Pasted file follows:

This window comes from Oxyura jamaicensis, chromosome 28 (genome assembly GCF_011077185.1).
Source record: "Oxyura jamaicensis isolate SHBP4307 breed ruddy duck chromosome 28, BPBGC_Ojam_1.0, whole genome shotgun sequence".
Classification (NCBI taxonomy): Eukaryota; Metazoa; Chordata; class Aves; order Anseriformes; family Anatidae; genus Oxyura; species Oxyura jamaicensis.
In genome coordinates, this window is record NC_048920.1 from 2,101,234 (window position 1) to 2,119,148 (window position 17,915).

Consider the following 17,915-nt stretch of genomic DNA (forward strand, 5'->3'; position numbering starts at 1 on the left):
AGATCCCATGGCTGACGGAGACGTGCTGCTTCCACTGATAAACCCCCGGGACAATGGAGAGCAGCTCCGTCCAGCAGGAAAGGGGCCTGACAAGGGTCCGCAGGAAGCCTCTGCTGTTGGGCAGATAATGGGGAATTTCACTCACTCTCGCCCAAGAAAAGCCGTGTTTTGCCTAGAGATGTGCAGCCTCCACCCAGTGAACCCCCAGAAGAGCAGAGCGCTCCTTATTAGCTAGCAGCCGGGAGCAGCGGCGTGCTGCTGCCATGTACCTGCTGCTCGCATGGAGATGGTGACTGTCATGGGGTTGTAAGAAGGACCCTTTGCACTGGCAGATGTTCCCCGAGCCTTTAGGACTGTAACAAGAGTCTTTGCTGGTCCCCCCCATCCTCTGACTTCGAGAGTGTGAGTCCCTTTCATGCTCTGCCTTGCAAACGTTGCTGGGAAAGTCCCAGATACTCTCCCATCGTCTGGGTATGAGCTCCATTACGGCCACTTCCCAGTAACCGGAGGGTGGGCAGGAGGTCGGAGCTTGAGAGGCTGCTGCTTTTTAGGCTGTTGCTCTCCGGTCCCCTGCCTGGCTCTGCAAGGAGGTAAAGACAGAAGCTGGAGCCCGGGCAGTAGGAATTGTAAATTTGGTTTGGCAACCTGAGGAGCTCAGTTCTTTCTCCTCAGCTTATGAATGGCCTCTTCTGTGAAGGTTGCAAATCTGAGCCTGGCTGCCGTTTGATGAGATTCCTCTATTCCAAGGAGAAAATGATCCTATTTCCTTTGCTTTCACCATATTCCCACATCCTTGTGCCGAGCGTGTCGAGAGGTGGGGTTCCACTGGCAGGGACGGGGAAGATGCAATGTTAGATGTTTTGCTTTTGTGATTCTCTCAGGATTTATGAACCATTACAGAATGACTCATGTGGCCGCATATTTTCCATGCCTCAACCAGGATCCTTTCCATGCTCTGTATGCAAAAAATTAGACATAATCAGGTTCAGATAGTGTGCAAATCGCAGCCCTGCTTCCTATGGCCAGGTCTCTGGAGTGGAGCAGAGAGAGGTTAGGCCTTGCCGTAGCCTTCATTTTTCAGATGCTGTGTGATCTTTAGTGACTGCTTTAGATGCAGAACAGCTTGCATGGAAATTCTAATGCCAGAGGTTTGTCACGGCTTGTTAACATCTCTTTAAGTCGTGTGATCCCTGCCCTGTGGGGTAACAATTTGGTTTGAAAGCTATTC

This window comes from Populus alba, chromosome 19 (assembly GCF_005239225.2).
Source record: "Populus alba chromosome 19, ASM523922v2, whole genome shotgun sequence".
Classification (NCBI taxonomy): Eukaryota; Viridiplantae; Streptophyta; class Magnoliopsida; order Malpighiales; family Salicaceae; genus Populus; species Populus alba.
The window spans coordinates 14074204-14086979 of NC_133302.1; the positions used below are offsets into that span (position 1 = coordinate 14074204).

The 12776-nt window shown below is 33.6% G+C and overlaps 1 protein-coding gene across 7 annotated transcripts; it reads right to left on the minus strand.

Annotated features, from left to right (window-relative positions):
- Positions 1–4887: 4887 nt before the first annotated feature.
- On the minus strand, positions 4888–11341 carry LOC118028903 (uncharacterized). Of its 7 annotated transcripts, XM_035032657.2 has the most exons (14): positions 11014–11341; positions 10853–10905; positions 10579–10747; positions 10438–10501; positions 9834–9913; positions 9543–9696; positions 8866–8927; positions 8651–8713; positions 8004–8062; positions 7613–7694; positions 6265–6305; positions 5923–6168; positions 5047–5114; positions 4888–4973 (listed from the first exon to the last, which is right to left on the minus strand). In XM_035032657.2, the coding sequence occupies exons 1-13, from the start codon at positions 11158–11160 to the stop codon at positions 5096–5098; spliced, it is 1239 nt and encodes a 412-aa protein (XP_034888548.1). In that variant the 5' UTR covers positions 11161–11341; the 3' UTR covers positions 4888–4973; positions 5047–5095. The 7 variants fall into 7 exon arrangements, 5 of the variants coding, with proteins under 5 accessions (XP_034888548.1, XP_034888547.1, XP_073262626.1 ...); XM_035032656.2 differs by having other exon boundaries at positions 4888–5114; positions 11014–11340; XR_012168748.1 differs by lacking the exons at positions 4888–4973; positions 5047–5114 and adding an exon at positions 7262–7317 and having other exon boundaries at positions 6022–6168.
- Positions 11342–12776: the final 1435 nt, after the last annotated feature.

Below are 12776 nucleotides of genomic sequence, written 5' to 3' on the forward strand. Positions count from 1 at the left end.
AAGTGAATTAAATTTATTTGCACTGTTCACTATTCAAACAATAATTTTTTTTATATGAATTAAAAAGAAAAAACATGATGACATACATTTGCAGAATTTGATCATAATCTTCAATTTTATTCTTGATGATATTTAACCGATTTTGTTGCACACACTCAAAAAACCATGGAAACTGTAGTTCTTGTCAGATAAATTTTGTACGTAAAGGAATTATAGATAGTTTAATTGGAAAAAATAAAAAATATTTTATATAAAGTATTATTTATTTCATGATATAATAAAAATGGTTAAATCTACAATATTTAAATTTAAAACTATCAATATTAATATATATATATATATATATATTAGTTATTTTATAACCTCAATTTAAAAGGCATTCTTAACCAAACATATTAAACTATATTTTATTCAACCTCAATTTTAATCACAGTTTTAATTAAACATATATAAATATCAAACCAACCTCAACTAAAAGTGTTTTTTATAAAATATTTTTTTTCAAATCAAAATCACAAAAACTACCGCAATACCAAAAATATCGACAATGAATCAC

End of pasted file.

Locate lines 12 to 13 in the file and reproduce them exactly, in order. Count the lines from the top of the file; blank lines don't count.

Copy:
Annotated features, from left to right (window-relative positions):
- Positions 1–4887: 4887 nt before the first annotated feature.